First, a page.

On Growing a Startup At Civic Hall
We need places like Civic Hall if we want to continue to bring non-developers into the fray. I think our technology, and our world, will be better for it.
Heat Seek is a civic startup launched in 2014 by Noelle Francois and William Jeffries. Working at the intersection of innovative technology and tenant advocacy, Heat Seek provides tenant lawyers, organizers, and city officials with new tools in the fight to maintain affordable housing in New York City. The organization builds and installs low-cost, web-connected temperature sensors for tenants facing underheated apartments in the wintertime, often as part of intentional harassment campaigns meant to displace lower income rent-stabilized tenants from rapidly gentrifying neighborhoods.
After working out of Civic Hall for six months, Heat Seek’s team decamped first to Blue Ridge Labs @ Robin Hood, the labs arm of the Robin Hood Foundation, and then to Beespace, an incubator for launching new, sustainable nonprofits. Despite the new digs, the team has maintained an active presence in the Civic Hall community. Here, Heat Seek’s executive director Noelle Francois shares her experience growing a startup at Civic Hall.
My first experience at Civic Hall came before the space was even open to the public. When Heat Seek won the BigApps competition in 2014, we were a team of more than 10 volunteers with a lot of passion, but very little experience starting a company. But we knew one thing: In order to incorporate as a nonprofit, we needed a board of directors. So we rounded up one of our BigApps mentors, a few former team members, and representatives from two of our closest community partners, and got them to agree. Now we only had one problem: Where to host the meeting?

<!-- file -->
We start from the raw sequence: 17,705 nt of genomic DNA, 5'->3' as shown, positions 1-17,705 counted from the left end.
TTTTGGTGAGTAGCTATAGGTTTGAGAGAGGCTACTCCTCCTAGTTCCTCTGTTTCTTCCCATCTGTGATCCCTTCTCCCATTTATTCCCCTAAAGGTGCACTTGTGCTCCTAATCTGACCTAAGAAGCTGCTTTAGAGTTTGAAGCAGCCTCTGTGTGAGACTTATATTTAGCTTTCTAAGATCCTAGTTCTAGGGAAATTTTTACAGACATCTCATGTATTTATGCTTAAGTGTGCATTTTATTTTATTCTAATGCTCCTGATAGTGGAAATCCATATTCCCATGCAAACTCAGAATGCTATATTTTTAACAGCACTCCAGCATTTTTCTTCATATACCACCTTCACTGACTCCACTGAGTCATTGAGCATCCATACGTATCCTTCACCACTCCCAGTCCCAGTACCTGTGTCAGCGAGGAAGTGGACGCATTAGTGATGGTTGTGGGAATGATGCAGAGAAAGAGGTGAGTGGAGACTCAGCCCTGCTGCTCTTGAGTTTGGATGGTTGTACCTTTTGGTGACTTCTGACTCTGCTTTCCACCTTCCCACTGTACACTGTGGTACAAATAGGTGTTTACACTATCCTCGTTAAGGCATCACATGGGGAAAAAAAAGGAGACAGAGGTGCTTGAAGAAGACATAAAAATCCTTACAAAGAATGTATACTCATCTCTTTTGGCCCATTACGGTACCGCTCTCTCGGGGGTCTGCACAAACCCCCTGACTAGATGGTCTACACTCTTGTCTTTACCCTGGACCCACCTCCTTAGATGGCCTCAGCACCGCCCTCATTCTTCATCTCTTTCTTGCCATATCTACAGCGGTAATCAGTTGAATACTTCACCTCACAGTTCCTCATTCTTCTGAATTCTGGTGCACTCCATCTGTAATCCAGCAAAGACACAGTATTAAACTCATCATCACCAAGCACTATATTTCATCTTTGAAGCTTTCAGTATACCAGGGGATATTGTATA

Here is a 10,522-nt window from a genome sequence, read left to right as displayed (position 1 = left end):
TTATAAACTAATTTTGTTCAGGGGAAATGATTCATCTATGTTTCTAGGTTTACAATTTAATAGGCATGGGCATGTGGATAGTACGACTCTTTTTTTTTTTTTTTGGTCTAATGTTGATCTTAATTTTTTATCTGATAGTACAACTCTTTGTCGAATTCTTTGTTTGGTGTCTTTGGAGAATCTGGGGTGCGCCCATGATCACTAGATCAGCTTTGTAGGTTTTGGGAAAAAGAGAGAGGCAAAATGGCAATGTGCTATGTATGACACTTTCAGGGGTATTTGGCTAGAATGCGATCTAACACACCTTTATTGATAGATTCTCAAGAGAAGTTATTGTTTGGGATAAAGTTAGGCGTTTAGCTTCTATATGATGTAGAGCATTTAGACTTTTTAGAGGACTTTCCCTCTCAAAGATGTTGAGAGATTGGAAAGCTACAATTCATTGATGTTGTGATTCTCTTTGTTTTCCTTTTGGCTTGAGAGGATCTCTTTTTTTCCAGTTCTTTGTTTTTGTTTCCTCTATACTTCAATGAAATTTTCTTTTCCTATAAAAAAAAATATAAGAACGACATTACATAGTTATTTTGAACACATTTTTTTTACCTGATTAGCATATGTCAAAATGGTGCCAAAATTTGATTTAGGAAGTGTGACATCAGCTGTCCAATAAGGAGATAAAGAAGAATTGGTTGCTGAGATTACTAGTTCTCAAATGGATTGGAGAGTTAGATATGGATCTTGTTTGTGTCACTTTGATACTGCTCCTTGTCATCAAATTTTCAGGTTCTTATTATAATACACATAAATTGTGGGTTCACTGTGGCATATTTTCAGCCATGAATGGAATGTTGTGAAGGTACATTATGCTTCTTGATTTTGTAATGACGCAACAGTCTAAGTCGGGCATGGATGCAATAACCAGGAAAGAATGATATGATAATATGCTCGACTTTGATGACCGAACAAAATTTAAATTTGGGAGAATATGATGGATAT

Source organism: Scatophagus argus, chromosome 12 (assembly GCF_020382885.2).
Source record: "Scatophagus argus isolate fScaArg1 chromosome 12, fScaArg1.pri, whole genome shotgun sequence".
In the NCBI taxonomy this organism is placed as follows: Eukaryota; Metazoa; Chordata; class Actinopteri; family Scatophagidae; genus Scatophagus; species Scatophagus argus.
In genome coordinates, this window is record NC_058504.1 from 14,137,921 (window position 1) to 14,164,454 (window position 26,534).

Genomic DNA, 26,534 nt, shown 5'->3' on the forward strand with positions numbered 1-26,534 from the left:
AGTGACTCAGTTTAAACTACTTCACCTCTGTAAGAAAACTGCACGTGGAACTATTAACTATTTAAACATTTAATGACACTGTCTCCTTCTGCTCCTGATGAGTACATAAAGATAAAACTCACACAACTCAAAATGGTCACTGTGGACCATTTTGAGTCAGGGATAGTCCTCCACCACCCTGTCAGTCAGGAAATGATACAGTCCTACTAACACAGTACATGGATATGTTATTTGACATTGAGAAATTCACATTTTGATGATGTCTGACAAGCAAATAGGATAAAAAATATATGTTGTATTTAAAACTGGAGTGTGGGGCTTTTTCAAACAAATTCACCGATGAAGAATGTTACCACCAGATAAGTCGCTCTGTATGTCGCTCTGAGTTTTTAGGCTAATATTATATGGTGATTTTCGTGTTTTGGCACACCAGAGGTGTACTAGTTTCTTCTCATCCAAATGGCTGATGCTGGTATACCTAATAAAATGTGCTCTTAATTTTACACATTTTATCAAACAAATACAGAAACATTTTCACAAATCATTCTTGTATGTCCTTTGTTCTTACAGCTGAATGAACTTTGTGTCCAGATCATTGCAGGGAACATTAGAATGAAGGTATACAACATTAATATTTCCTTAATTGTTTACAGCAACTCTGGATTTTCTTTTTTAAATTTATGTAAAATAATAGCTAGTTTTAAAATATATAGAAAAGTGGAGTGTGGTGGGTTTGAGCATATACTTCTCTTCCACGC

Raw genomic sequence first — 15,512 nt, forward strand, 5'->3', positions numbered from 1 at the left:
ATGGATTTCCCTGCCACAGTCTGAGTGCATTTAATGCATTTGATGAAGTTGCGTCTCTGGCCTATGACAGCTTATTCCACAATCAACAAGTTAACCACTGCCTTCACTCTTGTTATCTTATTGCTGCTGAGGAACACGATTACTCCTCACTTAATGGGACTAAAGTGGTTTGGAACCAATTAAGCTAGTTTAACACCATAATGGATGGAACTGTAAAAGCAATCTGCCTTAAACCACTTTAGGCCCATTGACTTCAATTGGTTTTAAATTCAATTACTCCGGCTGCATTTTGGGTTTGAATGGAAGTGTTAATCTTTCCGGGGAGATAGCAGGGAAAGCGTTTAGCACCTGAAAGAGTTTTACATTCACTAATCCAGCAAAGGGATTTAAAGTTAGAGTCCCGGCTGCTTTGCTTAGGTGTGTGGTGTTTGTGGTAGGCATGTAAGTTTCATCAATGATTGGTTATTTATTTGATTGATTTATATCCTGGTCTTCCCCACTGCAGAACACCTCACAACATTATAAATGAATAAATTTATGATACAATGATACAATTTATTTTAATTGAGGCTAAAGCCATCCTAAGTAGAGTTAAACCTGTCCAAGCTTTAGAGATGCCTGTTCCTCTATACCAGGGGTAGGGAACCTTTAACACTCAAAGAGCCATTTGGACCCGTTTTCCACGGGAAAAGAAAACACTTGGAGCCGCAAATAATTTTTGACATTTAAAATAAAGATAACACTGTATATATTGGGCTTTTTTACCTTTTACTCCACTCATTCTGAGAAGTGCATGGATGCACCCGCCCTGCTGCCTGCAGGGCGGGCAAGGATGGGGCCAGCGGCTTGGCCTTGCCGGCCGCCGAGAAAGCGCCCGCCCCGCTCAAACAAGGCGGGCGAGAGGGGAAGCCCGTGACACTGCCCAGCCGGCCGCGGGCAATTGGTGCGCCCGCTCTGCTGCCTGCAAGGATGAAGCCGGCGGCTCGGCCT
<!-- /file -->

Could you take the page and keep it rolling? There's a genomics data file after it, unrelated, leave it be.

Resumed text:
Our existing meeting space was in a building that wasn’t heated on nights and weekends—yes, that’s partly where the idea for Heat Seek came from, thanks Flatiron School!—and our upcoming board meeting was on a Saturday in January, so that was out. We reached out to the only other people we could think of, Andrew and Micah, who we knew from back when we demoed at New York Tech Meetup. We’d heard they were opening some kind of work space and wanted to see if it was open yet.
Turns out it wasn’t, but that wasn’t a problem. A few quick emails later and they’d arranged for someone to let us in that Saturday morning, even though the space wouldn’t officially open to the public for another few weeks. We were so nervous about it going well (it was our very first board meeting, after all!) that we would have been happy to host it almost anywhere, but being able to have it in a space like the Civic Hall board room made it all seem so much more official, and lent a lot of credibility to Heat Seek in our early days.
After that, we started coming all the time. From January to October 2015 Heat Seek’s team met every single Sunday at Civic Hall. Once Civic Hall opened to the public in February, it only got better. We met so many smart, funny, compassionate people who all cared about making the world a better place. So many of them were further along in their startup journey, or had been part of the civic tech community for quite some time, and we had so much to learn.